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Impact investors earn more than good karma
Category: Social Development | By RAGM, 1-Dec-2011 | Viewed 4369  Comments 0 | Original Source
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Impact Investing
Commentary: The majority of social enterprises profit

By Thomas Kostigen
SANTA MONICA, Calif. (MarketWatch) The majority of small, social enterprises aimed at doing good in the developing world are profitable, according to a new report by the Global Impact Investing Network.


This is impressive given the size and the scope of the GIIN survey, which looked at financial data from nearly 2,400 organizations across the globe. The organizations are mission-driven businesses receiving or seeking impact investment capital. The entire GIIN performance report can be found here http://www.thegiin.org/binary-data/Data_Driven_IRIS_report_final.pdf.

Impact investments do two things: they provide a financial return to investors and they foster a positive social impact upon the world. These businesses are commonly called social enterprises, and the capital they receive typically comes in the form of private equity.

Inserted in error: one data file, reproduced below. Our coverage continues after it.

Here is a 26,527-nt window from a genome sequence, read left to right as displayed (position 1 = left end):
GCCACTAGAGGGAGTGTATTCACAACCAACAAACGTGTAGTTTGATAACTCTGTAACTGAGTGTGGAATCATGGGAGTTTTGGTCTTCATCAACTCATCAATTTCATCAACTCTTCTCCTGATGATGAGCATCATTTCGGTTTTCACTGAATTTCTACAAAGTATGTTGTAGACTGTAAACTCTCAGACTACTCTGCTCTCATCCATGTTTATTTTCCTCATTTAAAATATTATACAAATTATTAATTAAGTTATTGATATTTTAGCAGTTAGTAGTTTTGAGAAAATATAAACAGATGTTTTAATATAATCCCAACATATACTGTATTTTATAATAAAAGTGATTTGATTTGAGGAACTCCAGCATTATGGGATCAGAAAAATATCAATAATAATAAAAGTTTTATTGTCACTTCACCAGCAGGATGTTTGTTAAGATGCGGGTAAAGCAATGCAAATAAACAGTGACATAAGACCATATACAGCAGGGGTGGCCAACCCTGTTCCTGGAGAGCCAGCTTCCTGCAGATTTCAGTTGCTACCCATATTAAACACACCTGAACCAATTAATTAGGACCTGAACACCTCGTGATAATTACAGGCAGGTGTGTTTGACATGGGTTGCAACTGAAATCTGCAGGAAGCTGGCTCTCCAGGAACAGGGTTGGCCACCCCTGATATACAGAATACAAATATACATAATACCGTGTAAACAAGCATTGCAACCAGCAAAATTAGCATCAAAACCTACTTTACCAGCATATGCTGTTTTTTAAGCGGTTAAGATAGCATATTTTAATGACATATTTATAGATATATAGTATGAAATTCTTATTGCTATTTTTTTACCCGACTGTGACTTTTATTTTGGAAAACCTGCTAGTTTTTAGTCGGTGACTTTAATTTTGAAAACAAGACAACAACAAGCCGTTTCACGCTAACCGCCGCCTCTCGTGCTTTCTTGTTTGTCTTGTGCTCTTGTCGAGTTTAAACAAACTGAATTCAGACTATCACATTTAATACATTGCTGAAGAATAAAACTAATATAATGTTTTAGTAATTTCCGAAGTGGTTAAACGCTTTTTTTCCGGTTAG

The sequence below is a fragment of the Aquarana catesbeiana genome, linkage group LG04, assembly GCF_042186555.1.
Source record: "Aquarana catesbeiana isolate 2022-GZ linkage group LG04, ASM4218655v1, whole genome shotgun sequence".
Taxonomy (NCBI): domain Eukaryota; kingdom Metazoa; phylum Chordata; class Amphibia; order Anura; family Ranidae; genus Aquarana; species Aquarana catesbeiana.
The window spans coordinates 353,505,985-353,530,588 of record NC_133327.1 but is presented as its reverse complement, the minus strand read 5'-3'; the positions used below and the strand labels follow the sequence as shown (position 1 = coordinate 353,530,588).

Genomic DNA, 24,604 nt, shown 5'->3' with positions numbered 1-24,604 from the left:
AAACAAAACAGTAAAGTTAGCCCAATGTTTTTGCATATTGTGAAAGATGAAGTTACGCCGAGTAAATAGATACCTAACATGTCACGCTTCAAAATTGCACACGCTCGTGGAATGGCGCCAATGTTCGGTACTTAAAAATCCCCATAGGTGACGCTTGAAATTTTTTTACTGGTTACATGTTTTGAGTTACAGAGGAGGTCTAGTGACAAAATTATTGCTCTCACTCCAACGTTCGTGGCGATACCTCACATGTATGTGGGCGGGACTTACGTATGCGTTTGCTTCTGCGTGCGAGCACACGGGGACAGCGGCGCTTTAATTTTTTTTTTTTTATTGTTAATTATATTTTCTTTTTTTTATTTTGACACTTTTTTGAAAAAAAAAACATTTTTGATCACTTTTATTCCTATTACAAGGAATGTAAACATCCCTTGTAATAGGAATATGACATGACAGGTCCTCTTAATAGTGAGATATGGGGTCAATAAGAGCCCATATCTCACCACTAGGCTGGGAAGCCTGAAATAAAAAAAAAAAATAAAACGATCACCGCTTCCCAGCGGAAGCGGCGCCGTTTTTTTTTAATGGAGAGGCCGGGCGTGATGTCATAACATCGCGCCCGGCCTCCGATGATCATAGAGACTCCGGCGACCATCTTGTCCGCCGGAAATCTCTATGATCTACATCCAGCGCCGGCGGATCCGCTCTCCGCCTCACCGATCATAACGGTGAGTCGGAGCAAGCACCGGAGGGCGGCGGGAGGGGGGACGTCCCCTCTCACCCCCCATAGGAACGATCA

An estimated $50 billion of assets has been invested in such social enterprises, according to a report co-authored by J.P. Morgan and the Rockefeller Foundation.

The GIIN performance report picks up where that report left off and provides key insight into where all that money is going and whether it will, in fact, pay off both in terms of social and financial capital. According to the report, 70% of microfinance institutions that reported their financial results through the Microfinance Information Exchange, and 63% of those that reported through an intermediary (such as a fund) were profitable.

"This report is the first step towards this collective learning, and the industry should act on opportunities to contribute data to increase the rigor of future analyses," the GIIN report says. The data collection is part of the association's Impact Reporting and Investment Standards (IRIS) initiative.

The full story can be read at Marketwatch: http://goo.gl/X6dL6
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